She (2004 paperback)
by H. Rider Haggard
Decent but far from mindblowing fantasy/adventure "classic" from King Solomon's Mines author H. Rider Haggard. While thankfully not as overtly racist as I'd been led to believe, there's still plenty of casual misogyny, class bias, and unrepentant colonialism sprinkled throughout the novel to lend She that true period seasoning. The far-fetched main events have to do with a trio of British adventurers' discovery of a 2200-year old but still youthful-looking femme fatale/sorceress named Ayesha (a/k/a She-who-must-be-obeyed), an ill-tempered and seemingly all-powerful white empress of a black cannibalistic tribe living amid the ruins of a spectacular lost civilization in central Africa. A pretty loopy premise to be sure, but Haggard attempts to tone things down somewhat with a couple of intertwined love stories, an affectionate account of friendship under extreme duress, and some Brit-friendly nods to antiquarianism and archaeology that probably fared better with the work's original pre-post colonialist readers. All the chauvinism and goofy supernatural elements aside, I did enjoy reading about She's complex hottie of a title character (even more fetching and mysterious on the black border Penguin paperbacks than on the slightly altered illustration above) and coming across unintentionally funny moments like the one where a digression on queens and monarchy leads to an unfavorable comparison between the despotic Ayesha and Britain's own Queen Victoria, "venerated and beloved by all-right thinking people in her vast realms" (p. 254). 3 out of 5 stars for an Orbis Terrarum Challenge alternate and a guilty semi-pleasure. (http://www.penguinclassics.com/)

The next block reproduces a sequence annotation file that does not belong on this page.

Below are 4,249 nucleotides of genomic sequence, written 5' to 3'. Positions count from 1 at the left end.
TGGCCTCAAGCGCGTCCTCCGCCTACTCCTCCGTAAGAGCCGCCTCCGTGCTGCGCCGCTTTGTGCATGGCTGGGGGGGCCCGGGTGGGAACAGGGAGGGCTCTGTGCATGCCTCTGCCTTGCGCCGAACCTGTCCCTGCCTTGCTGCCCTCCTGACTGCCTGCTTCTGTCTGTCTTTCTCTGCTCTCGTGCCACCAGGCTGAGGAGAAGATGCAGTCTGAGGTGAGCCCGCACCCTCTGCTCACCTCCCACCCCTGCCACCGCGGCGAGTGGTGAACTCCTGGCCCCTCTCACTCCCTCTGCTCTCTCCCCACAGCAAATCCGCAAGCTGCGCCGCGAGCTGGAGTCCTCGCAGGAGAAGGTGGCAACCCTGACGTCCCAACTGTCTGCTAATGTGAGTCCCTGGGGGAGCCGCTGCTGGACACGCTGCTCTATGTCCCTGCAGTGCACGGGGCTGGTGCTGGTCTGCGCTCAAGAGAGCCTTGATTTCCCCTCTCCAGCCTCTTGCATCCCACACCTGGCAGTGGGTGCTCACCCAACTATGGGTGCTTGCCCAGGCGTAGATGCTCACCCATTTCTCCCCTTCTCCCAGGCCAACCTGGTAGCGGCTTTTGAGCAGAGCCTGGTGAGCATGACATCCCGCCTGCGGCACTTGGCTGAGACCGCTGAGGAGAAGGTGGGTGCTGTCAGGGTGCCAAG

none of these poems is worth reading
Hace 3 horas.